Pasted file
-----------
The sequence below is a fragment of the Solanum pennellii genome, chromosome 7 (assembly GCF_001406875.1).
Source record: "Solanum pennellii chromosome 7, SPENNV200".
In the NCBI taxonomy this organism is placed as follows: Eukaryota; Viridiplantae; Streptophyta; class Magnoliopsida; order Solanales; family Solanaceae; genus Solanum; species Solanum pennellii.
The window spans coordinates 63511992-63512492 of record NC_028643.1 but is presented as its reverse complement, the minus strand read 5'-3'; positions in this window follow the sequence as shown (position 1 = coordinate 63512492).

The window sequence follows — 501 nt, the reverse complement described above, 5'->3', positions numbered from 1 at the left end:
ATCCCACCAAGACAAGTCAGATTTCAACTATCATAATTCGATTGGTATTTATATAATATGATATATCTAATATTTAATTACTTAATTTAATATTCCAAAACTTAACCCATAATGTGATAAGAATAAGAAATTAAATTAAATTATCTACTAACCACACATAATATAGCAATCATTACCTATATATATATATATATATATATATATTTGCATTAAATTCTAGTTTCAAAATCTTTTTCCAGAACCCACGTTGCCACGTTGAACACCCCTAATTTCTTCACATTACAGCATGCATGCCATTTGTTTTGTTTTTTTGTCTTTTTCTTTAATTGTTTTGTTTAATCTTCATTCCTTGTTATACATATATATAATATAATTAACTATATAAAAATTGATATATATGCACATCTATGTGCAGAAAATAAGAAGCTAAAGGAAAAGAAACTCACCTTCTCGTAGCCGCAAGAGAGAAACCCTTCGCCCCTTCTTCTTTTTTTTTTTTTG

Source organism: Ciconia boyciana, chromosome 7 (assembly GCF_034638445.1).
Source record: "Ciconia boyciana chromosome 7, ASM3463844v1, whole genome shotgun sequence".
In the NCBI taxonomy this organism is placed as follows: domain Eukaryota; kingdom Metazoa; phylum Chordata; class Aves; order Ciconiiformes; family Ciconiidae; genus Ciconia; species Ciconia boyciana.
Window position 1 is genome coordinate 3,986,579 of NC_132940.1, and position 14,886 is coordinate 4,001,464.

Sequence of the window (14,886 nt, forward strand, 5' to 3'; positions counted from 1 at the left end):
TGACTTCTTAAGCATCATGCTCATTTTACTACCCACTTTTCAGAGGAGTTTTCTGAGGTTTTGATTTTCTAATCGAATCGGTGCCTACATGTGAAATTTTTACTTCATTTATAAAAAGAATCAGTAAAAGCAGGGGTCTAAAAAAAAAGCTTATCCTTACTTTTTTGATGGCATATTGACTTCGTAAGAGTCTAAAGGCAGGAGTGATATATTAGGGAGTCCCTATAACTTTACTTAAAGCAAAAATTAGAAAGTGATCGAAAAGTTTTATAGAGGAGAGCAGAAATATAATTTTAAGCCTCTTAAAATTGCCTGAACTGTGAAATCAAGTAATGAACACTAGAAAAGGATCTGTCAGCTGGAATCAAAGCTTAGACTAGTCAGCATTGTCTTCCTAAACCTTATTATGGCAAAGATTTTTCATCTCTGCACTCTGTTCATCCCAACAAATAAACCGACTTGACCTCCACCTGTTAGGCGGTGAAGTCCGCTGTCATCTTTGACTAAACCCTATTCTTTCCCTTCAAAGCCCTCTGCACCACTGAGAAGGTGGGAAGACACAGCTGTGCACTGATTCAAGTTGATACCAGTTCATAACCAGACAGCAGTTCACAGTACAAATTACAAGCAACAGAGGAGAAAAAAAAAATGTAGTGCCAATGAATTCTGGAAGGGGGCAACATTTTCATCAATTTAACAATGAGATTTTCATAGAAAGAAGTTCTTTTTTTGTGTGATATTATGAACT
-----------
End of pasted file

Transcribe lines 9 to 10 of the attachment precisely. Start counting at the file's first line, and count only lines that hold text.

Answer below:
In the NCBI taxonomy this organism is placed as follows: domain Eukaryota; kingdom Metazoa; phylum Chordata; class Aves; order Ciconiiformes; family Ciconiidae; genus Ciconia; species Ciconia boyciana.
Window position 1 is genome coordinate 3,986,579 of NC_132940.1, and position 14,886 is coordinate 4,001,464.